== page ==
And now we are anchored just outside the harbor entrance of Hope Town, on the western shore of Elbow Cay. Just a short distance from Marsh Harbour but decades apart in appearance. The charming houses lining the pedestrian-only narrow streets showcase the simple architecture of the 1800’s while their fresh, vibrant colors announce their continued occupancy – along with the occasional wooden sign out front with the family name on it. Many of the homes are now operated as vacation rentals so instead of a family name the wooden sign might say “Yellow Bird”, and of course the house sports a pretty shade of yellow. “Green Shutters” has, you guessed it, green shutters. The protected harbor is jam packed with boats on moorings with barely enough room between them for other boats to maneuver. We had been warned of this so we opted to anchor outside the harbor and then dinghy in to take a look. We were happy with that decision.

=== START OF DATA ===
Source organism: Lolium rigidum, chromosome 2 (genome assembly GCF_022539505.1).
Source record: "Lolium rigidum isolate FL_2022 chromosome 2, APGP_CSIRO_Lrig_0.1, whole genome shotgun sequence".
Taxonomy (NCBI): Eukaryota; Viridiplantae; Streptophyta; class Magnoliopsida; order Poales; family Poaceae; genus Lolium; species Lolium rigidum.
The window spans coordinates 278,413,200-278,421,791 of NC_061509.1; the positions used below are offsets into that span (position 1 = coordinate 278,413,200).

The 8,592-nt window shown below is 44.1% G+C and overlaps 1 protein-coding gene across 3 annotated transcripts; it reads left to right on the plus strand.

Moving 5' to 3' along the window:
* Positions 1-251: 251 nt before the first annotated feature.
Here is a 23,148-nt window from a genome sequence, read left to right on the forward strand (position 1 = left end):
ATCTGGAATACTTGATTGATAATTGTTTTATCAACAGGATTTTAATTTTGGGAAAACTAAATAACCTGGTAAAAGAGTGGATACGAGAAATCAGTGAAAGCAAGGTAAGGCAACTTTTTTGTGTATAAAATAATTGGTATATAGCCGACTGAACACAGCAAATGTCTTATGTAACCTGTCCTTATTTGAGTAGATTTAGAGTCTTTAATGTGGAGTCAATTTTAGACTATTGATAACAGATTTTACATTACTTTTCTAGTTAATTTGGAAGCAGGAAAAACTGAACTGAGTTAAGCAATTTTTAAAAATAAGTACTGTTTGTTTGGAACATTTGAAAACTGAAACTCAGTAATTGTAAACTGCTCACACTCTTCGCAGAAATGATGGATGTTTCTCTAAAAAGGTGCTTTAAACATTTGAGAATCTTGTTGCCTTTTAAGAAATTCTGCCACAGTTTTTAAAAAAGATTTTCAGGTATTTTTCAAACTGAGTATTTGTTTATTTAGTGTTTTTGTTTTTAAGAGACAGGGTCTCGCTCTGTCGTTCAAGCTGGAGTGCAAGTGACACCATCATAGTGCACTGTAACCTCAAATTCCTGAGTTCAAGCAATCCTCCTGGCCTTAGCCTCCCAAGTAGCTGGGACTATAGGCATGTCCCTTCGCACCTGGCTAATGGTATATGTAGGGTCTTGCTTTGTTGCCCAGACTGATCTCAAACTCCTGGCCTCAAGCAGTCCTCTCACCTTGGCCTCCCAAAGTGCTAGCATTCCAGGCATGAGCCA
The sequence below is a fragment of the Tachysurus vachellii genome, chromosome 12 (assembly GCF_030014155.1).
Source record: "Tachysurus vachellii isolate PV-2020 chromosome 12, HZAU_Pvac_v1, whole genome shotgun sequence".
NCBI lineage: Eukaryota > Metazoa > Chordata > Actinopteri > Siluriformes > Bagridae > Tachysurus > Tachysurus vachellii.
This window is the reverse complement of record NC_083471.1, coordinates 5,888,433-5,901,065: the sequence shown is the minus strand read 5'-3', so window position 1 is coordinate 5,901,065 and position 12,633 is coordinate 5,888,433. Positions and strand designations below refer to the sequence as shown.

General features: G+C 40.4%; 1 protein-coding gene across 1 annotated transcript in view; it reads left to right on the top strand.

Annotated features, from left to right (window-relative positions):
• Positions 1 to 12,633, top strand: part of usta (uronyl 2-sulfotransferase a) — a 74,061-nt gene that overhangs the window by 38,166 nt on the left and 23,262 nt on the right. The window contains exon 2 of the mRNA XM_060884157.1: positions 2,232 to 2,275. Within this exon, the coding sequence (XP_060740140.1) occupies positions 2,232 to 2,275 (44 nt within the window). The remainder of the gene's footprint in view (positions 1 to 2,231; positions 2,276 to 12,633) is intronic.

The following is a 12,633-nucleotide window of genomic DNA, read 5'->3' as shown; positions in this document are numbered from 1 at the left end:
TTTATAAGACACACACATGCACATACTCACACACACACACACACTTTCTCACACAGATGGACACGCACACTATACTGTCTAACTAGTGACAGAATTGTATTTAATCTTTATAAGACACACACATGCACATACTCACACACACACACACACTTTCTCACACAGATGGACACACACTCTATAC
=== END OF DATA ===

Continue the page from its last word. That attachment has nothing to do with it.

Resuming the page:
As we were dinghying toward the harbor entrance that first time we came upon a 45 foot Beneteau sailboat that had cut the corner of the entrance channel a bit too close and had firmly planted their keel on the shallow sandy bottom. Their boom pushed hard to port with 4 people straddling it to no avail indicated they needed some help. We altered our course to see if we could provide any assistance. We tried taking their main halyard in the dinghy and pulling hard to one side, essentially creating a visual triangle of their mast and the halyard from the top of their mast leading at some taut angle to our dinghy off their port side. No go. We pulled on a line from their bow. Nope. The exasperated captain thanked us for our attempts but said they would just wait for high tide in a couple of hours. One problem with that… a couple of hours away was LOW tide. We hated telling him that high tide was actually 8 hours away – at midnight. His shoulders dropped, his face fell even further, and he muttered something in his native French. We were able to help after all in towing three of the eight family members in their broken-motored dinghy into the harbor to Abaco Charters where they needed to deliver the big boat back to (and get a new motor for their dink). An hour or so later, as we were visiting with Doug and Grace on Tide Pool in the harbor, we were happy to see the dark blue hull of the Beneteau entering the harbor. They were able to work their way off the shoal after all. We saw the vacationing family again at a distance the next day in their now functioning dinghy and we received cheery waves from all 8 arms.